With an adequate, if not sparkling, 0-62mph time of 10.5 seconds, the 30 TFSI should suit most A1 customers, especially with the smooth-shifting seven-speed dual-clutch S tronic automatic gearbox.
We expect the best value to be found towards the bottom end of the A1 range – while the eye-catching S line has even more visual presence, the Sport is a great-looking car in its own right, and is far smoother on the road than the more firmly set up S line. Alternatively, the Technik is even more subtle to look at, and only really misses out on parking sensors and sports seats. You'll not find any A1 wanting for standard equipment, with alloy wheels, full LED exterior lighting, a digital dashboard, Apple CarPlay and Android Auto fitted across the range.
Safety is excellent, as proven by a five-star Euro NCAP crash-test rating. Audi will want the latest A1 to perform rather better in our annual Driver Power survey, given it finished an undistinguished 66th out of 75 cars. In our 2021 survey, Audi itself only managed a 23rd place finish out of 29 brands. Its cars retain a desirable and upmarket image, which is one reason the A1 seems destined for sales success – even if the closely related Volkswagen Polo offers a similarly competent package at a far lower price.
What about buying a used or nearly new Audi A1?
You could save some money by choosing a used A1 instead of buying new, especially as the engine range is quite limited. This is because you’re more likely to be able to find the model you want as a used example (although you’ll need to keep an eye on which option packs have been added). Residual values for the Audi A1 sit at around 50 per cent depending on which model you want – S Line models appear to hold their value best.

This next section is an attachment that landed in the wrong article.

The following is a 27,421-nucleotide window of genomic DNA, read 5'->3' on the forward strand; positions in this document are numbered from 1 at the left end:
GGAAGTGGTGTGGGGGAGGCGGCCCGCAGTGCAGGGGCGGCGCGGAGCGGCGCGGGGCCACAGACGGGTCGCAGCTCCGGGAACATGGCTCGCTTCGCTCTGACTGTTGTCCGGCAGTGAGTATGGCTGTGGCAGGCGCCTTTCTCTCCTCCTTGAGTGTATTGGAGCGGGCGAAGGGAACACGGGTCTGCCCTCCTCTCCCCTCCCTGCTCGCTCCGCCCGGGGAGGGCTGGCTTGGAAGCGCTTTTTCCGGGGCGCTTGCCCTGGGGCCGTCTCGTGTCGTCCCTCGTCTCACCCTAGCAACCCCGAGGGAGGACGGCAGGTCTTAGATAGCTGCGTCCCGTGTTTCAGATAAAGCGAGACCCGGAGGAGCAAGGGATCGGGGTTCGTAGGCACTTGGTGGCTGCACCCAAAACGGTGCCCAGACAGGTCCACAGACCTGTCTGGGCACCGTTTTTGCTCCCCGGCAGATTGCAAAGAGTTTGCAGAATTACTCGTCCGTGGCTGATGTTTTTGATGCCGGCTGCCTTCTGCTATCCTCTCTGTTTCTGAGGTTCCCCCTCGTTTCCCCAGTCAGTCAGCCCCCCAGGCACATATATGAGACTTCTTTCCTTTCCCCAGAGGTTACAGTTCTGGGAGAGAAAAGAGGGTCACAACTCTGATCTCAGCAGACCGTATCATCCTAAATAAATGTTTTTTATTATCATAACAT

What’s its history?
The Audi A1 arrived in 2010, so it’s a relative newcomer to the premium-supermini world. The rival MINI hatch has been around much longer, for example. The previous Mk1 car was available from 2010 until the current car arrived in 2018, with a facelift in 2014 to keep the model fresh, and a sport S1 variant with four-wheel drive was added to the range, too.
The current model arrived in 2018, and while there’s no S1 version, it featured sportier looks and more modern technology. There was also a version called the Citycarver, offering a more comfortable, raised ride paired with SUV-inspired looks.
Used Audi A1 (Mk1 2010-2019)
The Mk1 Audi A1 and A1 Sportback are still really popular as a used car because the styling has aged very well, and the interior still has a level of quality that sets it apart from rivals of a similar age. Like the current car, it’s not as fun or as comfortable as a MINI, but it’s a bit more practical and is easy to drive, efficient and has a decent level of equipment.
Read the full review of the Audi A1 Mk1 here...
Which Is Best?
- Name25 TFSI Technik 5dr
- Gearbox typeManual
- Name30 TFSI 110 Technik 5dr
- Gearbox typeManual
- Name40 TFSI 207 S Line Competition 5dr S Tronic
- Gearbox typeSemi-auto